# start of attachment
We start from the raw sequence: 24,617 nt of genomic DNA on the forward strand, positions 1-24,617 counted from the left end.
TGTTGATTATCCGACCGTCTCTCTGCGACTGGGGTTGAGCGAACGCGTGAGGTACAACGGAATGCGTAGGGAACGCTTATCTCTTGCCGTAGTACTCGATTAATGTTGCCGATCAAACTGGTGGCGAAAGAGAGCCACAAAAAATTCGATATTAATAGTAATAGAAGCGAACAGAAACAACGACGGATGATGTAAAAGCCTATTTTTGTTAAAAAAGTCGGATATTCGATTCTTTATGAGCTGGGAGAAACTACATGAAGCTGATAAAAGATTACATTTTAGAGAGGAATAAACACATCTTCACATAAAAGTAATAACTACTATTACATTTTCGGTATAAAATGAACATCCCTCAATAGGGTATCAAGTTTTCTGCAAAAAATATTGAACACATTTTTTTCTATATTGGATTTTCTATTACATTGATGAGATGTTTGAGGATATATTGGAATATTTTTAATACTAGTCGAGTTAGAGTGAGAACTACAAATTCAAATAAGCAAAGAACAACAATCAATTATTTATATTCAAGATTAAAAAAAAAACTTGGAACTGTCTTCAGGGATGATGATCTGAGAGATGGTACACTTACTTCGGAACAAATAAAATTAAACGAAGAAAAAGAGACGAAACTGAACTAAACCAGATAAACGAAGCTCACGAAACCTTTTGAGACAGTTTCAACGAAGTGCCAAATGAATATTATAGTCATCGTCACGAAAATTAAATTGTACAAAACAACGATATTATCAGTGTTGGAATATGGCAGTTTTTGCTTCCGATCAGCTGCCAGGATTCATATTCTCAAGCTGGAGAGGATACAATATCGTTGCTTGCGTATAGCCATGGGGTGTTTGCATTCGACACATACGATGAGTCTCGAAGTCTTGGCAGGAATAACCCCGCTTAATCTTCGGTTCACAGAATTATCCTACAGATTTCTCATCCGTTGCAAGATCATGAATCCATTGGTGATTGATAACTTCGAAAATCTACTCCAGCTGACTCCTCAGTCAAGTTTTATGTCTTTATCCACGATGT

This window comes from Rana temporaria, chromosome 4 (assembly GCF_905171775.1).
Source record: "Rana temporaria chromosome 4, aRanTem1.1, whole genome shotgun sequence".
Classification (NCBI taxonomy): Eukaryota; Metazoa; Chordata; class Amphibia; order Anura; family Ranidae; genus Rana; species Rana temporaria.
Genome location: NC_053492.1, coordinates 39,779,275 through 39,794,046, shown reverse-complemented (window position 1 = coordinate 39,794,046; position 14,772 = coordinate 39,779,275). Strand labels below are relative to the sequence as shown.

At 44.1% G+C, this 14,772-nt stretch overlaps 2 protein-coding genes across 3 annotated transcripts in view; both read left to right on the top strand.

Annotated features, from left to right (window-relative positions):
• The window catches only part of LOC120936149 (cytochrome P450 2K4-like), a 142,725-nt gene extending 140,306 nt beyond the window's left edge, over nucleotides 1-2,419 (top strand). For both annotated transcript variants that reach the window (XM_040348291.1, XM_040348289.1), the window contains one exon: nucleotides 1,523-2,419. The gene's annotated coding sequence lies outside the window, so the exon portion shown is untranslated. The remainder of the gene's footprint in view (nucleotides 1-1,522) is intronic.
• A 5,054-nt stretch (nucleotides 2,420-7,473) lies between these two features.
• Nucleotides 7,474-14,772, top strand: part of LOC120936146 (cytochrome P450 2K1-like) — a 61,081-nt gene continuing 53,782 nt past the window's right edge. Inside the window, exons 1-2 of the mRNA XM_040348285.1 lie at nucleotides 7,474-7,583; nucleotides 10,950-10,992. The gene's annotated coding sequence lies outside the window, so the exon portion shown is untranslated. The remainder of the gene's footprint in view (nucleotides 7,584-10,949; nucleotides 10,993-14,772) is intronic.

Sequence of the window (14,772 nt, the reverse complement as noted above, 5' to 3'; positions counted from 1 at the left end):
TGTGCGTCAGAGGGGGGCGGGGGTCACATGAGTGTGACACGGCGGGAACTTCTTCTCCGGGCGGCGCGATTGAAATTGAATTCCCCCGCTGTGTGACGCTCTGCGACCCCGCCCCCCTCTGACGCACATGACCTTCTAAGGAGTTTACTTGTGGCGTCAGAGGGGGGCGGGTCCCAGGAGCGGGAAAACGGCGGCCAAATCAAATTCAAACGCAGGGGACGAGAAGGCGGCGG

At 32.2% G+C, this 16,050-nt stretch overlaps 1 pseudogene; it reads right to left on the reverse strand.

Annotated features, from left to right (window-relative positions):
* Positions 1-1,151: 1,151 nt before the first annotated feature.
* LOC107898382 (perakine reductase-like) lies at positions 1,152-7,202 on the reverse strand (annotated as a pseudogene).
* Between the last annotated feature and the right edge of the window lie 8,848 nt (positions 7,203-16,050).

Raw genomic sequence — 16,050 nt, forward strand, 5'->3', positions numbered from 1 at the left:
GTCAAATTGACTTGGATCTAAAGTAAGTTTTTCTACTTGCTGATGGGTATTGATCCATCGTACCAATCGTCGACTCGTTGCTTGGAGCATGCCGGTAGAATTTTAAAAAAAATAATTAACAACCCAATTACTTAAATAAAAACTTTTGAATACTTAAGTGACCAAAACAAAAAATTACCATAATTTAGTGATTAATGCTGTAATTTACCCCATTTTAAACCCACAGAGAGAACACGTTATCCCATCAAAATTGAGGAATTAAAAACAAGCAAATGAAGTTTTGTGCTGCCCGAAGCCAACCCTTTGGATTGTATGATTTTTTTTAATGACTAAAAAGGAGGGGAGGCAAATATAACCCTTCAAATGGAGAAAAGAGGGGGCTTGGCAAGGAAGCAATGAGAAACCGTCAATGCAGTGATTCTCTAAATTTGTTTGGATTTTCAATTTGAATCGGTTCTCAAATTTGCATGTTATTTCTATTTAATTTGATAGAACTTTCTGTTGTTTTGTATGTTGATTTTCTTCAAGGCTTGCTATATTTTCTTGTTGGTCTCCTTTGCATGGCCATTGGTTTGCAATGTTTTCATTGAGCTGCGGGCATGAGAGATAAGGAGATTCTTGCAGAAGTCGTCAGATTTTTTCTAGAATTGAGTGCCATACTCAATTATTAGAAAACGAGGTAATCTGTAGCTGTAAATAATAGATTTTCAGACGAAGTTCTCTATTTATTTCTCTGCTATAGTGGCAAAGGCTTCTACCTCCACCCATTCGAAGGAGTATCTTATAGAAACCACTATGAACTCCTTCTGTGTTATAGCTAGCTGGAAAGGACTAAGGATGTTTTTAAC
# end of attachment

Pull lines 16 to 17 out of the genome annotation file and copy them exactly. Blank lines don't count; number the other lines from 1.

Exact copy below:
* Positions 1-1,151: 1,151 nt before the first annotated feature.
* LOC107898382 (perakine reductase-like) lies at positions 1,152-7,202 on the reverse strand (annotated as a pseudogene).